Based on the results of this study, they are able to offer up some of the most refreshing advice to people about how to deal with obesity and overeating:
Don’t write off chocolate as a (heavenly) food that could help you lose weight. Research published in Archives of Internal Medicine, indicates that it’s possible to eat chocolate and weigh less if you choose the right kind—a cocoa content that’s 70% or higher, and the right amount—an ounce a day, about the size of a credit card. Sorry, but more isn’t better `cause if you overeat chocolate, the calorie-count can climb too high to reap the rewards. The secret to chocolate’s metabolic mystery? The antioxidant epicatechin, which revs up your metabolism.
Feed Your Senses (or “Stop and Smell the…”)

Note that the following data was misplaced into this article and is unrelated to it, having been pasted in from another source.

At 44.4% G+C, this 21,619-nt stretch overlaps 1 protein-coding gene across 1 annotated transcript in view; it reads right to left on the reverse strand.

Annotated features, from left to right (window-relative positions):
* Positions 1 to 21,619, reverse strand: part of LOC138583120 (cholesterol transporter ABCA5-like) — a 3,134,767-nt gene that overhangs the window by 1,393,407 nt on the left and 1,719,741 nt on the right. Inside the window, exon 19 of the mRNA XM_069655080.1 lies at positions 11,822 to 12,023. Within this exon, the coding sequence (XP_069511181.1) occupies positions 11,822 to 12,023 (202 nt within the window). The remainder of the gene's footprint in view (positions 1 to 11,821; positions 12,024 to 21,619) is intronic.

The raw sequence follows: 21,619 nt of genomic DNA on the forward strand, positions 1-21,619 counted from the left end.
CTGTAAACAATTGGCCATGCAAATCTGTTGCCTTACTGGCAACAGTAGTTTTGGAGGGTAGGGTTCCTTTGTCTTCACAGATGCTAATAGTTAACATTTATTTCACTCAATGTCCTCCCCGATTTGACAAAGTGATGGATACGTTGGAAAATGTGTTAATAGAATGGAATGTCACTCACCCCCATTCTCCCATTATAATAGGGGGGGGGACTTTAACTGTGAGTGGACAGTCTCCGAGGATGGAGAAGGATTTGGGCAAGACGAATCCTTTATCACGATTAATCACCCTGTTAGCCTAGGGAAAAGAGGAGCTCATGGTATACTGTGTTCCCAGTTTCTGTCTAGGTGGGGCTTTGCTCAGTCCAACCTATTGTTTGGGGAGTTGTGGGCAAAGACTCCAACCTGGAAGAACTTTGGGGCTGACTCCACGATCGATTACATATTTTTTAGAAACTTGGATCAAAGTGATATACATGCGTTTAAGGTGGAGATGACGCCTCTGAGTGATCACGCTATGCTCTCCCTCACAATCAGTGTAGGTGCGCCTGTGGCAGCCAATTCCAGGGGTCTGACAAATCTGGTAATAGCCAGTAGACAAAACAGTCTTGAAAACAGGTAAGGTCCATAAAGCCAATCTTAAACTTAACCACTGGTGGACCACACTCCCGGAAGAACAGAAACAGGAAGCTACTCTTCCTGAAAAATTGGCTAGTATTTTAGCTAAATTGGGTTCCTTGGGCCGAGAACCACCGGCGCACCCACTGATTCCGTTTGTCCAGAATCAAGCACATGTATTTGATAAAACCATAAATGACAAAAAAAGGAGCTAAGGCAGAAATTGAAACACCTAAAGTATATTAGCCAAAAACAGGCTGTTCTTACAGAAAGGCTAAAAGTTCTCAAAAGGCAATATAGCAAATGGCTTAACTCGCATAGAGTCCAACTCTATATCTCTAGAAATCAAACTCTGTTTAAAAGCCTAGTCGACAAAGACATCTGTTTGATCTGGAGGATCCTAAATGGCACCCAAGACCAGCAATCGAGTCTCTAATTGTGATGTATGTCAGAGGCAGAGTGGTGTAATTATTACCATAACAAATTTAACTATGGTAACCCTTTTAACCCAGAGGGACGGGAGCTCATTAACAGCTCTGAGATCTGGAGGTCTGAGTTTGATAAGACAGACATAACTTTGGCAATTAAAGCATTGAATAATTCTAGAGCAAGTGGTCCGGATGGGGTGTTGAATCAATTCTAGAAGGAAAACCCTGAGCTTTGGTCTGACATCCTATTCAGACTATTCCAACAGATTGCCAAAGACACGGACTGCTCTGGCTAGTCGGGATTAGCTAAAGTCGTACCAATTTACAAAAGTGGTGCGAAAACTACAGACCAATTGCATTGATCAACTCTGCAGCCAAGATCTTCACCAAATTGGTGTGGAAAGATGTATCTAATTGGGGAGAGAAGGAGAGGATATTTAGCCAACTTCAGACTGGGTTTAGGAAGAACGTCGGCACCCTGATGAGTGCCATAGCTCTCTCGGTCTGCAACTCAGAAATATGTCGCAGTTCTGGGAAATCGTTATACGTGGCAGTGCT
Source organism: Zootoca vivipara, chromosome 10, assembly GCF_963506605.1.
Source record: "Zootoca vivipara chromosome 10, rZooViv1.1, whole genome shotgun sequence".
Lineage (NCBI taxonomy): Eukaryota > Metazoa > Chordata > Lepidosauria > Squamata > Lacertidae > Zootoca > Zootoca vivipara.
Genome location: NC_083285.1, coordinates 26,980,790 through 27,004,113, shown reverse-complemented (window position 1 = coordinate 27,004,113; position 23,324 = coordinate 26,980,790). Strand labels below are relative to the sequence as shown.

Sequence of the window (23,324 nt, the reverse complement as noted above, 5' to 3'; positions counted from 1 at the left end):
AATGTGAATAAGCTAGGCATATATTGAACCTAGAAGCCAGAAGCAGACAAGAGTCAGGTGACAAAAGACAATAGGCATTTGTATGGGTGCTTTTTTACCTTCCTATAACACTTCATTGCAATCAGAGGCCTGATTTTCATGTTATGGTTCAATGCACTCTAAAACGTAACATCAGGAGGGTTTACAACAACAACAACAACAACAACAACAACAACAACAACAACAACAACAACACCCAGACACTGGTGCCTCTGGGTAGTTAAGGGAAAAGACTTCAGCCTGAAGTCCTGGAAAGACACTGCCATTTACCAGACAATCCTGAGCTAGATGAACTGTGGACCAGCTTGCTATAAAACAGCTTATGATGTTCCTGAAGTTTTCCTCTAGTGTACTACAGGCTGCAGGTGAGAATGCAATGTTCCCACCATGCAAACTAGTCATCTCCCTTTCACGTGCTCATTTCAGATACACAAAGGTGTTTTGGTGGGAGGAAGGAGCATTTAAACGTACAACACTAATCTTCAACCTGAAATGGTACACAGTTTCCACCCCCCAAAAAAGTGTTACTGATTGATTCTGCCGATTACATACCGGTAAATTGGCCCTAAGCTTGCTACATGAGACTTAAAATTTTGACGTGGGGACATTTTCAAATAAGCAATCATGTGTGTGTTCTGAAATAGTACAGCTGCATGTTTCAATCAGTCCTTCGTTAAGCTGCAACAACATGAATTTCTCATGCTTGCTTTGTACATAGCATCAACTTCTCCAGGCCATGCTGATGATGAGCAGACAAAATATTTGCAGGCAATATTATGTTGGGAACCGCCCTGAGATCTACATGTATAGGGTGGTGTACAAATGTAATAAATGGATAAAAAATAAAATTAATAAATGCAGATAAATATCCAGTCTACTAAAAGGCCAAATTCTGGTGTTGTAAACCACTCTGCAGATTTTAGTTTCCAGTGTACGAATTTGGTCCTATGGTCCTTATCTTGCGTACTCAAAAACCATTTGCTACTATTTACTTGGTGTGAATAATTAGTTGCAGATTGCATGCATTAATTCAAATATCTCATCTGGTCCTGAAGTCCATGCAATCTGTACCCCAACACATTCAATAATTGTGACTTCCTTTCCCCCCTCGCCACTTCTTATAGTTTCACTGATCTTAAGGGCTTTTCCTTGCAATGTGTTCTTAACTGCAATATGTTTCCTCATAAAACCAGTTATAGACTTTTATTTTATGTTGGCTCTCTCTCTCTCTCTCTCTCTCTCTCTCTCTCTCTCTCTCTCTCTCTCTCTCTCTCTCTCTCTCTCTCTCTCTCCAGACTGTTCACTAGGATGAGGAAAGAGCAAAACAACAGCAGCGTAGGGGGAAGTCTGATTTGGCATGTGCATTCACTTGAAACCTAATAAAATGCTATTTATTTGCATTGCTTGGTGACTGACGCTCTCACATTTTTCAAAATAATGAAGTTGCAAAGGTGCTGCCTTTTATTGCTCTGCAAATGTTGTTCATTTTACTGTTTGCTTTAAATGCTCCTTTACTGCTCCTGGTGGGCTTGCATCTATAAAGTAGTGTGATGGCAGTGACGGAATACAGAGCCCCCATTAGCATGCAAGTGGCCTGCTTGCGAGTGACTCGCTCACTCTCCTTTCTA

Here’s your excuse to buy that favorite gourmet olive oil you’ve sniffed in one of those fancy olive-oil boutiques. Scientists in Germany have linked an aroma—specifically, the scent of olive oil—to both eating less and weighing less. Somehow, the scent of olive oil helped research participants to feel satiated sooner than those in the canola-oil scented group. And it gets better: those in the olive-oil group lost weight, while the canola-oil folks gained weight. Can “sense-filled” dining really up your odds of eating less? To find out if aroma is a stay-slim tool that works for you, try your own experiment with scent-sory olive oil both before and while you’re eating.
Nix Night Eating
Call it nighttime hunger, nocturnal eating, or night eating syndrome (NES). Regardless of what it’s called, if you do a lot of overeating after you’ve had dinner or well into the wee small hours, it’s a triple weight-gain whammy! Researchers at the University of Pennsylvania reveal why: